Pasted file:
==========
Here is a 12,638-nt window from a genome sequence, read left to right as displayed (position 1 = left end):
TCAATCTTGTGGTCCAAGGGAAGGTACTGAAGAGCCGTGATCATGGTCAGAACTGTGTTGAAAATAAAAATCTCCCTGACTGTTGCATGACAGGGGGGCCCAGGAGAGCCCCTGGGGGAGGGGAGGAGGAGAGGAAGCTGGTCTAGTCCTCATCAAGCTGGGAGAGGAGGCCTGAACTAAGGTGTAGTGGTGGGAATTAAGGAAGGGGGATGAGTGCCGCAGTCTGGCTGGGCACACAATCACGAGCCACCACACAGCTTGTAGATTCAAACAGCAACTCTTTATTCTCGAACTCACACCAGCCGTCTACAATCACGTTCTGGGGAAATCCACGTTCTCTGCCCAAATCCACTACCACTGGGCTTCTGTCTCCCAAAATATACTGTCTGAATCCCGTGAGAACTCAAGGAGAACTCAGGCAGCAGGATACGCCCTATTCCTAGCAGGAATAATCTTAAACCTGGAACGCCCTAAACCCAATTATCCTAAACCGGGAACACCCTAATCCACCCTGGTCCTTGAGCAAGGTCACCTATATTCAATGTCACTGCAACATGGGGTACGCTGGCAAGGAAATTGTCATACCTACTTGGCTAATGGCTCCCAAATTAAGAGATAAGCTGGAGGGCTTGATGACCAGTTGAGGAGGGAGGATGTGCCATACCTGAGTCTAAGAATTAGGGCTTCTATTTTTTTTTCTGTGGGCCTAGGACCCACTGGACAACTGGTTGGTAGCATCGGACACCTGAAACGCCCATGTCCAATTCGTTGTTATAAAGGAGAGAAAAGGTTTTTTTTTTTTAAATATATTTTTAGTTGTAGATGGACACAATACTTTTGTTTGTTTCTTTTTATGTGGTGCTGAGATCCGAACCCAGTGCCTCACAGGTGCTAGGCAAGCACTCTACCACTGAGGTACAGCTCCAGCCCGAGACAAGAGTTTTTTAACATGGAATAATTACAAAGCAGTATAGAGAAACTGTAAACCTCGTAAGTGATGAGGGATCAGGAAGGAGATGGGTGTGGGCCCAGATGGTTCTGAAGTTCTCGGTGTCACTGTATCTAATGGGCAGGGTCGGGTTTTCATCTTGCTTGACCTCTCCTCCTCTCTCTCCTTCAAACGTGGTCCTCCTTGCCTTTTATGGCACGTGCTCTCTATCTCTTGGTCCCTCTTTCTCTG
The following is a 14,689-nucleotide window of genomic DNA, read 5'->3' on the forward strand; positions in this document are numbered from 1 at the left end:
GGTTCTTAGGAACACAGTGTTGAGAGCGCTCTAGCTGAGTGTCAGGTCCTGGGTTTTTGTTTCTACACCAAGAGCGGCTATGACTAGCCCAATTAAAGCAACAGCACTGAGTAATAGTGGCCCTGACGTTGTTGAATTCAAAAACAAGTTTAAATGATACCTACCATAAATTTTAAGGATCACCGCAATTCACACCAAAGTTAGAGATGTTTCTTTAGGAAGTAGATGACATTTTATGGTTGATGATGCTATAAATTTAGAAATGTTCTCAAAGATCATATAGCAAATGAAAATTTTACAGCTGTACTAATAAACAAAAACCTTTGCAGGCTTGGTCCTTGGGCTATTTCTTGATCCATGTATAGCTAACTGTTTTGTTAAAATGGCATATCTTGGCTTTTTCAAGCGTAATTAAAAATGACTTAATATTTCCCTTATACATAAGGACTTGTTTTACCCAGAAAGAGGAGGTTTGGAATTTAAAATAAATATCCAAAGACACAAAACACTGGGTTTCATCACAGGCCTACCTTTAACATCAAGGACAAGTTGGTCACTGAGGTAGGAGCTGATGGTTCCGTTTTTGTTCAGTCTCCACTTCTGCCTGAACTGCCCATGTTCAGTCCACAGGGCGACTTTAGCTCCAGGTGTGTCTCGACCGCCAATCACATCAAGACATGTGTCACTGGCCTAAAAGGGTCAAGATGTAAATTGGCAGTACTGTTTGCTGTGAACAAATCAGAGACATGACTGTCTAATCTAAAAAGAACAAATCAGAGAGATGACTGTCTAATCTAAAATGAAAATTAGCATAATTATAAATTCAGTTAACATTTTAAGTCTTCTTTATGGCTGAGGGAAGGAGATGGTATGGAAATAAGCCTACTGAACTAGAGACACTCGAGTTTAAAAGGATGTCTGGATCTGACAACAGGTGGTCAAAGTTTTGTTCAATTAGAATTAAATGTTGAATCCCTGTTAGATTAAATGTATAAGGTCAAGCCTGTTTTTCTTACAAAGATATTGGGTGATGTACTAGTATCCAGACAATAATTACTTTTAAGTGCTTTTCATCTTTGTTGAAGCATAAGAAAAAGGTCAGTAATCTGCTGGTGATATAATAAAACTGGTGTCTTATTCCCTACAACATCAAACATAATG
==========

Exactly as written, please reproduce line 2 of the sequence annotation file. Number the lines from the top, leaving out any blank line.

TCAATCTTGTGGTCCAAGGGAAGGTACTGAAGAGCCGTGATCATGGTCAGAACTGTGTTGAAAATAAAAATCTCCCTGACTGTTGCATGACAGGGGGGCCCAGGAGAGCCCCTGGGGGAGGGGAGGAGGAGAGGAAGCTGGTCTAGTCCTCATCAAGCTGGGAGAGGAGGCCTGAACTAAGGTGTAGTGGTGGGAATTAAGGAAGGGGGATGAGTGCCGCAGTCTGGCTGGGCACACAATCACGAGCCACCACACAGCTTGTAGATTCAAACAGCAACTCTTTATTCTCGAACTCACACCAGCCGTCTACAATCACGTTCTGGGGAAATCCACGTTCTCTGCCCAAATCCACTACCACTGGGCTTCTGTCTCCCAAAATATACTGTCTGAATCCCGTGAGAACTCAAGGAGAACTCAGGCAGCAGGATACGCCCTATTCCTAGCAGGAATAATCTTAAACCTGGAACGCCCTAAACCCAATTATCCTAAACCGGGAACACCCTAATCCACCCTGGTCCTTGAGCAAGGTCACCTATATTCAATGTCACTGCAACATGGGGTACGCTGGCAAGGAAATTGTCATACCTACTTGGCTAATGGCTCCCAAATTAAGAGATAAGCTGGAGGGCTTGATGACCAGTTGAGGAGGGAGGATGTGCCATACCTGAGTCTAAGAATTAGGGCTTCTATTTTTTTTTCTGTGGGCCTAGGACCCACTGGACAACTGGTTGGTAGCATCGGACACCTGAAACGCCCATGTCCAATTCGTTGTTATAAAGGAGAGAAAAGGTTTTTTTTTTTTAAATATATTTTTAGTTGTAGATGGACACAATACTTTTGTTTGTTTCTTTTTATGTGGTGCTGAGATCCGAACCCAGTGCCTCACAGGTGCTAGGCAAGCACTCTACCACTGAGGTACAGCTCCAGCCCGAGACAAGAGTTTTTTAACATGGAATAATTACAAAGCAGTATAGAGAAACTGTAAACCTCGTAAGTGATGAGGGATCAGGAAGGAGATGGGTGTGGGCCCAGATGGTTCTGAAGTTCTCGGTGTCACTGTATCTAATGGGCAGGGTCGGGTTTTCATCTTGCTTGACCTCTCCTCCTCTCTCTCCTTCAAACGTGGTCCTCCTTGCCTTTTATGGCACGTGCTCTCTATCTCTTGGTCCCTCTTTCTCTG